The first act to grace the stage was the Daniel Merriweather and his band. An Australian rhythm and blues guitarist/vocalist. His voice shared a striking resemblance to John Mayer after a week following Vince Neil’s diet of whiskey and cigarettes, but his somewhat somber tunes seemed to be making the crowd restless and losing his attention. As more punters shuffled their way closer to the stage, Merriweather’s songs lifted in tempo shifting the vibe of the room upward (one track “Change” I recall hearing previously) began to rouse the crowd back up in preparation for what was to follow.
The lights dimmed, three large screens lowered behind the stage and after a short and highly anxious wait Kimbra’s 6-piece band, comprising of two male vocalists in rainbow-hooded ponchos, a guitarist, bassist, keyboardist and a drummer with a haircut capable of prompting furious jealousy from the Fresh Prince of Bel Air took the stage. They launched straight into a high-energy funky instrumental intro that got their feet planted firmly on the Enmore’s twisting floorboards.
Once everyone had time to absorb the brightly coloured psychedelic visuals dancing on the screens, Kimbra burst onto the stage. Her outfit, mirroring a giant balloon, follows her as she effortlessly bounces around the stage displaying the charisma she is famously known for. My eyes are instantly transfixed on her. She shows youthful exuberance and outrageous energy as she sings and dances as though no one is watching.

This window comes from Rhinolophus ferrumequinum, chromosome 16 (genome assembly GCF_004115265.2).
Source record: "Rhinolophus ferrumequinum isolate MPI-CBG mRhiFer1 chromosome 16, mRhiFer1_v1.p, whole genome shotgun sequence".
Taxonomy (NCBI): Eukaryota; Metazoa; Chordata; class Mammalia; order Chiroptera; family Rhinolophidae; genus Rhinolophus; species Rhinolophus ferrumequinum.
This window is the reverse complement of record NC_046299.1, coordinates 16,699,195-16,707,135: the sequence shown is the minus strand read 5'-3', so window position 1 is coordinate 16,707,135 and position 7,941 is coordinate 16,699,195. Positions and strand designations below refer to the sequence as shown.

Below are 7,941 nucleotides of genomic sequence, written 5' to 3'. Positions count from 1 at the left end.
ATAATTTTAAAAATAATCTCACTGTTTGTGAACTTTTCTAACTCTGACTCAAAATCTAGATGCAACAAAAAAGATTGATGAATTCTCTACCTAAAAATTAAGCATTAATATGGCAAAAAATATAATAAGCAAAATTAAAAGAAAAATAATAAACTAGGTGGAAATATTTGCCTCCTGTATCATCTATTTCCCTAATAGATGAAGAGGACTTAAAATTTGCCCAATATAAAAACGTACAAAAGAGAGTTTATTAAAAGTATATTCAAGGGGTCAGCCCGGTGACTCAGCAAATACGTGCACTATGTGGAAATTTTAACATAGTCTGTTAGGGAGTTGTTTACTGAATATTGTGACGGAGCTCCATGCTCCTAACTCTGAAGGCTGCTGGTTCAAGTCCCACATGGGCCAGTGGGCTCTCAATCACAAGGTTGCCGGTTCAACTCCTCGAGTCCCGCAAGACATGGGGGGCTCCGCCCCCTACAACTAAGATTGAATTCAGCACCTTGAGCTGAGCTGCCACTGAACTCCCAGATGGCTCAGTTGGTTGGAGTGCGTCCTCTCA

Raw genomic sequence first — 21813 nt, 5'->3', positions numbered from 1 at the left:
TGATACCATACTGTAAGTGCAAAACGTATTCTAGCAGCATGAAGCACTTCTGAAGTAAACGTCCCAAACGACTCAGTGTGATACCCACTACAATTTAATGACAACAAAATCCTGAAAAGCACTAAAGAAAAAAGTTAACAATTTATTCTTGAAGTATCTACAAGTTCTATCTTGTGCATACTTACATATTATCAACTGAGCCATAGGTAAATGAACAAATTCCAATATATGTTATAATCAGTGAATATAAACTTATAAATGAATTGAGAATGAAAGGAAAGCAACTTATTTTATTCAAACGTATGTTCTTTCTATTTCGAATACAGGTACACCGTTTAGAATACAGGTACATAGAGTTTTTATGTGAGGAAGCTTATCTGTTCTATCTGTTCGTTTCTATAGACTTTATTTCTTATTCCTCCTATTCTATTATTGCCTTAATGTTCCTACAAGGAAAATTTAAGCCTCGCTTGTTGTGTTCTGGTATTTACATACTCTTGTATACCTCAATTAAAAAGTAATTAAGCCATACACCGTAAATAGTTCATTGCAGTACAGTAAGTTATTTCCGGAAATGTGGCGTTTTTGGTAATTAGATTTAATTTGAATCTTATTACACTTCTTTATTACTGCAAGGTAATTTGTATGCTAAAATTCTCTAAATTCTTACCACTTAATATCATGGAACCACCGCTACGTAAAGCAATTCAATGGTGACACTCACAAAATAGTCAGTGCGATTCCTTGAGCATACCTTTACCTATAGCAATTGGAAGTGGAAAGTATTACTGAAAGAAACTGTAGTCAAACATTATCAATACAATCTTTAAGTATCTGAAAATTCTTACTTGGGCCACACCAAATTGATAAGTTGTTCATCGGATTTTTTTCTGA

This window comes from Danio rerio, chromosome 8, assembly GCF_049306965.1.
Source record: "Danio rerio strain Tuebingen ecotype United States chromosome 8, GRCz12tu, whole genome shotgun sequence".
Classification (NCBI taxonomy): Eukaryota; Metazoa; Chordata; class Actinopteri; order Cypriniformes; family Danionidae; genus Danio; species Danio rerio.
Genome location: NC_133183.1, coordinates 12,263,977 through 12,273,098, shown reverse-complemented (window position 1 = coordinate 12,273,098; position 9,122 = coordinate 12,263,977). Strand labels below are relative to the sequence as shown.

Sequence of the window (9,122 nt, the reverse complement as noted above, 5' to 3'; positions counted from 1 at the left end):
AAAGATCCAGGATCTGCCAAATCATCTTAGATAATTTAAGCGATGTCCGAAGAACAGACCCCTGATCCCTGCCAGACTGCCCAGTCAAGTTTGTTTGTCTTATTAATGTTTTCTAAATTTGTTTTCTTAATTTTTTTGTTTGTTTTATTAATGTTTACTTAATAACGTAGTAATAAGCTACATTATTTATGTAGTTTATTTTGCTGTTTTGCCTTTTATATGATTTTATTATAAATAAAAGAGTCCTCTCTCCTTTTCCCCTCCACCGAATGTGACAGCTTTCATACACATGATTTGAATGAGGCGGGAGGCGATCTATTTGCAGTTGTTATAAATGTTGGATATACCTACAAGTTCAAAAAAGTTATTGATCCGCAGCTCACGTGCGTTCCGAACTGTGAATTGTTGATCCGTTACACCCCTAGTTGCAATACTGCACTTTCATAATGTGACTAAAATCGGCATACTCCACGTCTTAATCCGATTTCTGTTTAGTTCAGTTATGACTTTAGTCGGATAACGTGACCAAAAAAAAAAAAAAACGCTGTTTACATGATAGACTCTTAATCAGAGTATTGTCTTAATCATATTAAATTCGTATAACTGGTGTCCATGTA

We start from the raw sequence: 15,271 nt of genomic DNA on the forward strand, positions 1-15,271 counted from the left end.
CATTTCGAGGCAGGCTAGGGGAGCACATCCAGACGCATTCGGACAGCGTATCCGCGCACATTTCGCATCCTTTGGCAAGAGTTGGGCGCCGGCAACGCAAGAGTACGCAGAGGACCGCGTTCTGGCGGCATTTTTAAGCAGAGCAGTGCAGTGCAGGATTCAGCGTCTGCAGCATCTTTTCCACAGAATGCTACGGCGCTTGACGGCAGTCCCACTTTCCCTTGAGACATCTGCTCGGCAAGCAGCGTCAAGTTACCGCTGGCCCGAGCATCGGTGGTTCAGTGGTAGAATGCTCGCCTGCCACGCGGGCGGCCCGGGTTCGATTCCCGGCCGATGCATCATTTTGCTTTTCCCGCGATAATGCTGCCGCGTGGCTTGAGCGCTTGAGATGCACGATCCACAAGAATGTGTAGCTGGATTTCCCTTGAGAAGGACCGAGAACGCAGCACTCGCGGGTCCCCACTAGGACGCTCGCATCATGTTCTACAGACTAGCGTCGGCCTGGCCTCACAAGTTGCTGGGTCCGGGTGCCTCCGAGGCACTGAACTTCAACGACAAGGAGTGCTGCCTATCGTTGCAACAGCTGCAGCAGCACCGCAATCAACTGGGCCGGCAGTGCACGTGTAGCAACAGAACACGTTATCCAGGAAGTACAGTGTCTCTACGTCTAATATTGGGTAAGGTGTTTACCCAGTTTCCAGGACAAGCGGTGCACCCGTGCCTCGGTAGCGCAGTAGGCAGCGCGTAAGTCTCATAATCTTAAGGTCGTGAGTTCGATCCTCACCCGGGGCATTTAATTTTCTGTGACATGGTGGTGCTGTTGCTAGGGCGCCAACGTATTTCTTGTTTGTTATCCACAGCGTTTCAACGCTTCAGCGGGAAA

At times the band took the spot light with jaw dropping jams and solos that had the crowd bouncing up and down as though the floorboards were floating on a giant air cushion, but for the most part all eyes and ears where on Kimbra and her powerful, hypnotic voice.
Stand out tracks were “Settle Down”, which began with Kimbra flawlessly looping her soaring vocals to create an amazing polyrhythm with harmonies. And “Warrior”, a collaboration with DJ-Producer A Track and Foster The People’s Mark Foster.  The radio version appears more indie-pop with an electro feeling, somewhat different to most of Kimbra’s repertoire, but the band nails it with a much rockier and edgier energetic version sending the crowd into rambunctious applause.
Halfway through an ever-entertaining set, the band take a brief respite to showcase their talents, this allows Kimbra to slip backstage for a costume change. Now dressed as though she was akin to a rose bud in a striking red dress, they rip right into “Cameo Lover” and “Two Way Street”.

The show had everything necessary to compliment Kimbra’s on stage energy, exciting lights and visuals, excellent showmanship and even confetti cannons! Kimbra’s performance knocked me off my feet and left me wanting more.